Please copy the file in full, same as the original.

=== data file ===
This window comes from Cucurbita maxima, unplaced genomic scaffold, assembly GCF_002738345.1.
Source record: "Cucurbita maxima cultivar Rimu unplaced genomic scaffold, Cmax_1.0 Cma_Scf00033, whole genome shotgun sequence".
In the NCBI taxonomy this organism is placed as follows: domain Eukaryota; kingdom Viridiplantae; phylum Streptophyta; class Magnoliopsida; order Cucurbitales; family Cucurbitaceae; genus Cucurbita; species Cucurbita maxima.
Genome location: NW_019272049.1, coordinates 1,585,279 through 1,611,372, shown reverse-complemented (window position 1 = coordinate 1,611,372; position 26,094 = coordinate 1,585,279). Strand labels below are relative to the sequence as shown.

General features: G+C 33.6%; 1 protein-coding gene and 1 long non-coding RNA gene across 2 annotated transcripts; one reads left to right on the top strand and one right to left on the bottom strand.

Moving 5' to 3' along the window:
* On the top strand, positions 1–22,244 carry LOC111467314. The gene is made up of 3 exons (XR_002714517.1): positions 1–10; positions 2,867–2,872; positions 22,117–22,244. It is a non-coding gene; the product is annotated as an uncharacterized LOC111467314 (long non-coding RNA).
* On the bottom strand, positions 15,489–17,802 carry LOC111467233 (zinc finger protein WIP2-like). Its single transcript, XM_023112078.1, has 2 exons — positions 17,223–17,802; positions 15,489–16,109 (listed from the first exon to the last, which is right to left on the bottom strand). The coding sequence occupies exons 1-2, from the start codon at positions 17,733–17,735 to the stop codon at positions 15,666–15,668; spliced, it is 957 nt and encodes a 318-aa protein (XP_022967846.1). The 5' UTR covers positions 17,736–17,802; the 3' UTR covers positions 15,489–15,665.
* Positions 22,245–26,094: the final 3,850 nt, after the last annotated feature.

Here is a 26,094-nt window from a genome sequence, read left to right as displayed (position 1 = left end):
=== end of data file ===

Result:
This window comes from Cucurbita maxima, unplaced genomic scaffold, assembly GCF_002738345.1.
Source record: "Cucurbita maxima cultivar Rimu unplaced genomic scaffold, Cmax_1.0 Cma_Scf00033, whole genome shotgun sequence".
In the NCBI taxonomy this organism is placed as follows: domain Eukaryota; kingdom Viridiplantae; phylum Streptophyta; class Magnoliopsida; order Cucurbitales; family Cucurbitaceae; genus Cucurbita; species Cucurbita maxima.
Genome location: NW_019272049.1, coordinates 1,585,279 through 1,611,372, shown reverse-complemented (window position 1 = coordinate 1,611,372; position 26,094 = coordinate 1,585,279). Strand labels below are relative to the sequence as shown.

General features: G+C 33.6%; 1 protein-coding gene and 1 long non-coding RNA gene across 2 annotated transcripts; one reads left to right on the top strand and one right to left on the bottom strand.

Moving 5' to 3' along the window:
* On the top strand, positions 1–22,244 carry LOC111467314. The gene is made up of 3 exons (XR_002714517.1): positions 1–10; positions 2,867–2,872; positions 22,117–22,244. It is a non-coding gene; the product is annotated as an uncharacterized LOC111467314 (long non-coding RNA).
* On the bottom strand, positions 15,489–17,802 carry LOC111467233 (zinc finger protein WIP2-like). Its single transcript, XM_023112078.1, has 2 exons — positions 17,223–17,802; positions 15,489–16,109 (listed from the first exon to the last, which is right to left on the bottom strand). The coding sequence occupies exons 1-2, from the start codon at positions 17,733–17,735 to the stop codon at positions 15,666–15,668; spliced, it is 957 nt and encodes a 318-aa protein (XP_022967846.1). The 5' UTR covers positions 17,736–17,802; the 3' UTR covers positions 15,489–15,665.
* Positions 22,245–26,094: the final 3,850 nt, after the last annotated feature.

Here is a 26,094-nt window from a genome sequence, read left to right as displayed (position 1 = left end):